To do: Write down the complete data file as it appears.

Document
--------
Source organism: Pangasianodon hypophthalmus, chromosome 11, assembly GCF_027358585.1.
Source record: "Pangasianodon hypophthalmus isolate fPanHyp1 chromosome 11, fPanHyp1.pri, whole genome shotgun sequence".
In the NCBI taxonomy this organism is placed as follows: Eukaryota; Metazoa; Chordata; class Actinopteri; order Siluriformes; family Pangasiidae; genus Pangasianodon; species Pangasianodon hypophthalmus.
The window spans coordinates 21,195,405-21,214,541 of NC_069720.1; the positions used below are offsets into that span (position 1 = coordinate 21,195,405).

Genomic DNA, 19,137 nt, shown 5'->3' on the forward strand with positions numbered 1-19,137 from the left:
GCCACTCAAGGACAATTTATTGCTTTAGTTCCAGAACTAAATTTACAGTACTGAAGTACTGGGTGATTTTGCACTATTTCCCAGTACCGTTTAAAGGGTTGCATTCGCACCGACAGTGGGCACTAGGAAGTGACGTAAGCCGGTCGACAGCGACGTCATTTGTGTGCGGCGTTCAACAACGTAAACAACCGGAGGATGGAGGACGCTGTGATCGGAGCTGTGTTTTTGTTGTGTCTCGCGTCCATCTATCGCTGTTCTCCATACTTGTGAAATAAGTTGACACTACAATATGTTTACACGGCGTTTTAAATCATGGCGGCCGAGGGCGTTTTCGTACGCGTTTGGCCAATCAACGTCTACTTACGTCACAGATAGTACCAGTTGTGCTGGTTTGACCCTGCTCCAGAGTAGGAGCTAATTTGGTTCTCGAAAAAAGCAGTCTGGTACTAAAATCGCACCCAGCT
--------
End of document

Source organism: Pangasianodon hypophthalmus, chromosome 11, assembly GCF_027358585.1.
Source record: "Pangasianodon hypophthalmus isolate fPanHyp1 chromosome 11, fPanHyp1.pri, whole genome shotgun sequence".
In the NCBI taxonomy this organism is placed as follows: Eukaryota; Metazoa; Chordata; class Actinopteri; order Siluriformes; family Pangasiidae; genus Pangasianodon; species Pangasianodon hypophthalmus.
The window spans coordinates 21,195,405-21,214,541 of NC_069720.1; the positions used below are offsets into that span (position 1 = coordinate 21,195,405).

Genomic DNA, 19,137 nt, shown 5'->3' on the forward strand with positions numbered 1-19,137 from the left:
GCCACTCAAGGACAATTTATTGCTTTAGTTCCAGAACTAAATTTACAGTACTGAAGTACTGGGTGATTTTGCACTATTTCCCAGTACCGTTTAAAGGGTTGCATTCGCACCGACAGTGGGCACTAGGAAGTGACGTAAGCCGGTCGACAGCGACGTCATTTGTGTGCGGCGTTCAACAACGTAAACAACCGGAGGATGGAGGACGCTGTGATCGGAGCTGTGTTTTTGTTGTGTCTCGCGTCCATCTATCGCTGTTCTCCATACTTGTGAAATAAGTTGACACTACAATATGTTTACACGGCGTTTTAAATCATGGCGGCCGAGGGCGTTTTCGTACGCGTTTGGCCAATCAACGTCTACTTACGTCACAGATAGTACCAGTTGTGCTGGTTTGACCCTGCTCCAGAGTAGGAGCTAATTTGGTTCTCGAAAAAAGCAGTCTGGTACTAAAATCGCACCCAGCT